Anxiety, depression and the link to aging in the elderly

By: Bel Marra Health | Anti-Aging | Wednesday, December 23, 2015 - 02:00 PM

Anxiety, depression and the link to aging in the elderlyThere is a known link between anxiety, depression and aging in the elderly. The elderly are at an increased risk for depression, but it is not a normal part of aging. Depression is far more severe than feeling down. Depression can last for months, and not only does it have a psychological toll, but a physical one as well.

Anxiety can also affect older adults and although it’s prevalent in the elderly, it is an area lacking information, so many seniors do not receive the proper treatment they require.

Anxiety and depression can often be overlooked in the elderly as they can be confused with many other ailments that strike seniors, such as dementia, so more information and data must come out about psychological disorders and seniors in order to make doctors and patients more aware of how to approach treatment. Furthermore, having depression or anxiety in older age can lead to additional health complications and increase a person’s risk of death.

Depression is not a normal part of aging

Depression is not a normal part of agingAs mentioned, although depression rates are high among the elderly, it is not a normal part of aging. Depression may often go undiagnosed due to stigma, lack of knowledge from caregivers or doctors, or being misdiagnosed as a symptom of another condition.

In order to properly diagnose depression, it’s important to recognize the signs and symptoms. Typical signs of depression include:

  • Sleep problems
  • Decreased pleasure in things a person once loved
  • Decreased energy or concentration
  • Increase or decrease in appetite
  • Feelings of hopelessness or helplessness
  • Thoughts of death or suicide
  • Self-destructive and suicidal behavior

Older adults have higher suicide rates than younger adults. Of every 100,000 older adults over the age of 75, 16.3 died as a result of suicide compared to 11.3 suicides in the general population.

It’s important to properly diagnose depression in seniors to prevent suicide and worsening health.

Anxiety disorders may affect aging: Study

Anxiety disorders may affect aging: StudyOne study has found that anxiety disorders may affect aging by speeding it up. The researchers found that people with anxiety disorders have shorter telomeres, which are a known marker of aging. The results were compared with individuals without anxiety disorders.

First author, Josine Verhoeven, said, “In the Netherlands Study of Depression and Anxiety, we had the opportunity to look at telomere length in over 2300 persons with and without anxiety disorders. Our results show that persons with a current anxiety disorder on average had shorter telomere length, although cause and effect remain to be explored.”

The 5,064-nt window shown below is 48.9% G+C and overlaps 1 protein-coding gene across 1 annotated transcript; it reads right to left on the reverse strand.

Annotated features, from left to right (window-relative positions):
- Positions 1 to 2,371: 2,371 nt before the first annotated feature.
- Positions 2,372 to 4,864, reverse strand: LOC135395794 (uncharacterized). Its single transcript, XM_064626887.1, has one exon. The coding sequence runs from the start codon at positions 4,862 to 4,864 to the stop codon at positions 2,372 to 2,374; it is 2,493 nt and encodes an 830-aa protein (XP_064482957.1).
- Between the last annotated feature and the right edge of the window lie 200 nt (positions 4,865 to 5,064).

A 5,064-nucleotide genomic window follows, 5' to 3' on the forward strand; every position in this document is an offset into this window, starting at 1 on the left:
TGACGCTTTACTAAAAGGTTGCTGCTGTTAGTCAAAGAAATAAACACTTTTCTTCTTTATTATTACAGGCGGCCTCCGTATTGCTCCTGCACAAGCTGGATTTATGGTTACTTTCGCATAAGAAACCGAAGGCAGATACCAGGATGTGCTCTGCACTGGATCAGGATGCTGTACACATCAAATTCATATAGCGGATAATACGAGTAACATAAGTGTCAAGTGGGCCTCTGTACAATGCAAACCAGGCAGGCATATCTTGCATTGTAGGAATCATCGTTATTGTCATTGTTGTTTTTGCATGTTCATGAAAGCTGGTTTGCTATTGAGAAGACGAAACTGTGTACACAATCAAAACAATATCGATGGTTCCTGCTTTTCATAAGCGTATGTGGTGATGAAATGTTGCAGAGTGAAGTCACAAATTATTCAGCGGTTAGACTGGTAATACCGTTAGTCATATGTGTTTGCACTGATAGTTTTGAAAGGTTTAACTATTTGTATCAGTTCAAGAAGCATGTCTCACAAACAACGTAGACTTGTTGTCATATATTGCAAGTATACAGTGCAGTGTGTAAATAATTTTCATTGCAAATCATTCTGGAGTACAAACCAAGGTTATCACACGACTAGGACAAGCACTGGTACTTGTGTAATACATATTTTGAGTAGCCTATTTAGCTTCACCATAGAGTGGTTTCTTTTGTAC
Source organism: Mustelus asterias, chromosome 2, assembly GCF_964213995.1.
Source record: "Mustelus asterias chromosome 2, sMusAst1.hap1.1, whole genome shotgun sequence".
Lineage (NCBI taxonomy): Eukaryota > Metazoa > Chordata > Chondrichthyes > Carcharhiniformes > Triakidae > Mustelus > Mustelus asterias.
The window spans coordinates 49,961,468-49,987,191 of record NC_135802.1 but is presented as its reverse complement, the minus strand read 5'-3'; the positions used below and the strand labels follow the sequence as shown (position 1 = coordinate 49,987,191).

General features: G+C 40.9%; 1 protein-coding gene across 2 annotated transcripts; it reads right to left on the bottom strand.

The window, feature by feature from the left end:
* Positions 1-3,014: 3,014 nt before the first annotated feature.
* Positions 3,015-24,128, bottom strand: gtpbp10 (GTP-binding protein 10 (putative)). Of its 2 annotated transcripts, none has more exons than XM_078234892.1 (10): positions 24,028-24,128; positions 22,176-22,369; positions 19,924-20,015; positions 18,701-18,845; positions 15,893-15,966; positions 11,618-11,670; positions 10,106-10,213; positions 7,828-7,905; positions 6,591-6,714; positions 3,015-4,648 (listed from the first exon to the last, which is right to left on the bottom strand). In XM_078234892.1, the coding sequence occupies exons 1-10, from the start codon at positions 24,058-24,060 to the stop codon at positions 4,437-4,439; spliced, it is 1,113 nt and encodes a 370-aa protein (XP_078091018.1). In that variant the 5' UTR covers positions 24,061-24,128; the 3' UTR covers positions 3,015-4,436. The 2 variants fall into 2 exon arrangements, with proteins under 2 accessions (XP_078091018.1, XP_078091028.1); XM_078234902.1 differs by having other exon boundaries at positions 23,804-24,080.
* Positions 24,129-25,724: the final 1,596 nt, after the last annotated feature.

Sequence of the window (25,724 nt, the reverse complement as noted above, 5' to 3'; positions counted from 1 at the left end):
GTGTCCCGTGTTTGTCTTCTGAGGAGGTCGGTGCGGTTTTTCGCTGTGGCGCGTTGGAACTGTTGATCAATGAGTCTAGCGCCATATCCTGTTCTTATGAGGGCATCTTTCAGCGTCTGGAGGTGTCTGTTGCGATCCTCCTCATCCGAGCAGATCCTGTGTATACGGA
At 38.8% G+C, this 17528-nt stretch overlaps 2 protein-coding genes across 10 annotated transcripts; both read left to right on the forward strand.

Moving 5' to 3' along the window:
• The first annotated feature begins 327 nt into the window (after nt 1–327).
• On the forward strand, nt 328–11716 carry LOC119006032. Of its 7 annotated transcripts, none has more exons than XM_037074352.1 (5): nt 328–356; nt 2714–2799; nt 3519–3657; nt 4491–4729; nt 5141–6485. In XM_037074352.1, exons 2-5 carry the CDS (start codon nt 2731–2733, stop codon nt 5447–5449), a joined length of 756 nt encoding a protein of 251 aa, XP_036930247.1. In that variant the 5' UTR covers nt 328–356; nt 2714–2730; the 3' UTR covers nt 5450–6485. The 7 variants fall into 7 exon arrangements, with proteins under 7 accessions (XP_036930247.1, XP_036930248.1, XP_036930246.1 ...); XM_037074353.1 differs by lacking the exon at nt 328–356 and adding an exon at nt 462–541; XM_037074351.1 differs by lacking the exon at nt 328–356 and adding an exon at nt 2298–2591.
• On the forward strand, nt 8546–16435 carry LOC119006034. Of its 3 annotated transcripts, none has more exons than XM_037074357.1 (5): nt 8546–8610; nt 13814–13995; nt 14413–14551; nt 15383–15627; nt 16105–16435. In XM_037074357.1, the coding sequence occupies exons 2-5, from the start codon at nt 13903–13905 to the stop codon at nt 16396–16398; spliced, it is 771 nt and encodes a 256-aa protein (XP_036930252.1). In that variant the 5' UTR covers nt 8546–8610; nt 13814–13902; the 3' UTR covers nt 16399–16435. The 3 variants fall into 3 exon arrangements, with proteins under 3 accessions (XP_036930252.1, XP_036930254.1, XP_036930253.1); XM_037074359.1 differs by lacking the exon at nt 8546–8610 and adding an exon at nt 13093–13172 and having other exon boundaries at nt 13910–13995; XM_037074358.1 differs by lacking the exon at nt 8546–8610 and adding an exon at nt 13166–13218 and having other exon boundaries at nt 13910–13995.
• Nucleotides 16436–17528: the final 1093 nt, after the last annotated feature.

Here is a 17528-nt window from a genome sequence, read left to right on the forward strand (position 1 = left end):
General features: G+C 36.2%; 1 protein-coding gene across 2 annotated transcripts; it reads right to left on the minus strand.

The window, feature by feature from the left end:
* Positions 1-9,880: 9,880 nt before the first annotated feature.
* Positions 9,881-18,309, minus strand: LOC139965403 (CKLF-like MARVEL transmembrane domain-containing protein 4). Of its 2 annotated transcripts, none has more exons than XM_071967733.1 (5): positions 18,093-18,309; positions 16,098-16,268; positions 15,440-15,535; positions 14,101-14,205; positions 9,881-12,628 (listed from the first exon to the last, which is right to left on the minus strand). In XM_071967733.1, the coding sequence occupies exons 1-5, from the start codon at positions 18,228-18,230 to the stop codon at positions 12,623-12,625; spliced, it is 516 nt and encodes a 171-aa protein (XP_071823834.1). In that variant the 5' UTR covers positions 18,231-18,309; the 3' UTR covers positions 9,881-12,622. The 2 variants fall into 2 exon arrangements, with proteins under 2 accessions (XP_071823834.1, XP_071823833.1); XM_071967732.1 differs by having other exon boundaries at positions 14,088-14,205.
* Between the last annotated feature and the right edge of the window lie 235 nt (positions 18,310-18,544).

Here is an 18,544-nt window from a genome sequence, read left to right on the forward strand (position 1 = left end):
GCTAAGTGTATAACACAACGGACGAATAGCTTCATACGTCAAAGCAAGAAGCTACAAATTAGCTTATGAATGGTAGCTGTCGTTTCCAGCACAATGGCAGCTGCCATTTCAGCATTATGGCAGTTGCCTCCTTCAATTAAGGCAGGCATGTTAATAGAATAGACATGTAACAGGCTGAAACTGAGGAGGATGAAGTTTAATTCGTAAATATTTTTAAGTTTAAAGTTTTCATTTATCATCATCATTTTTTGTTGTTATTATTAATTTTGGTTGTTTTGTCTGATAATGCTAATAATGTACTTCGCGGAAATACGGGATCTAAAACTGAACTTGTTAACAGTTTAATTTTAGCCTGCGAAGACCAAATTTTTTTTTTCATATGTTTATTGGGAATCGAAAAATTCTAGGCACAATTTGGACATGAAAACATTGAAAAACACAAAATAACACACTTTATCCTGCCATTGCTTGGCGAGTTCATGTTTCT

The analysis looked at 1,283 adults with anxiety disorders, 459 with remitted anxiety disorders, and 582 control participants without any psychological disorders. Leukocyte telomere length (LTL) was assessed to determine aging.

After adjusting for factors thst contribute to aging, those with anxiety disorders were also found to have shorter LTL, which indicated at least three to five years of advanced aging.

Tips to manage depression and anxiety symptoms in seniors

Managing depression and anxiety are important for anyone at any age, especially with seniors as it can contribute to many other complications as well. Here are some tips to better manage depression and anxiety in seniors.

  • Tips to manage depression and anxiety symptoms in seniorsExercise regularly.
  • Stay social and reach out to others – those living in isolation or feeling lonely have higher rates of depression and anxiety.
  • Reduce stress.
  • Get adequate sleep.
  • Maintain a healthy diet.
  • Participate in activities you enjoy.
  • Volunteer your time.
  • Own a pet.
  • Learn a new skill.
  • Laugh more often, and if there isn’t a reason to laugh, create one.

Treatment for depression and anxiety in the elderly

Treatment for depression and anxiety often revolves around medications, such as antidepressants and anti-anxiety medications. These medications are intended to manage symptoms, but they do come with cautions; seniors are often on many other types of medication, so the risk of a drug interaction increases. Always check and speak with your doctor when it comes to taking medications in order to avoid complications.

Therapy, too, can be effective in treating depression and anxiety. A professional therapist can work with you independently or in a group setting to help you overcome underlying causes for your depression or anxiety or offer coping mechanisms to help you better manage day-by-day. Therapists are trained to help you change your behavior and thinking in order to become mentally well again.

If you feel that you may be suffering from depression or anxiety, it’s important to reach out to someone – don’t suffer in silence. The earlier mental disorders are discovered, the better the odds are of a full recovery.


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Sources:
http://www.cdc.gov/aging/mentalhealth/depression
http://www.aplaceformom.com/senior-care-resources/articles/elderly-anxiety-disorders
https://www.urmc.rochester.edu/encyclopedia
http://www.medscape.com/viewarticle
http://www.helpguide.org/articles/depression/depression-in-older-adults-and-the-elderly
http://www.nimh.nih.gov/health/publications/older-adults-and-depression/index
http://www.mentalhealthamerica.net/anxiety-older-adults


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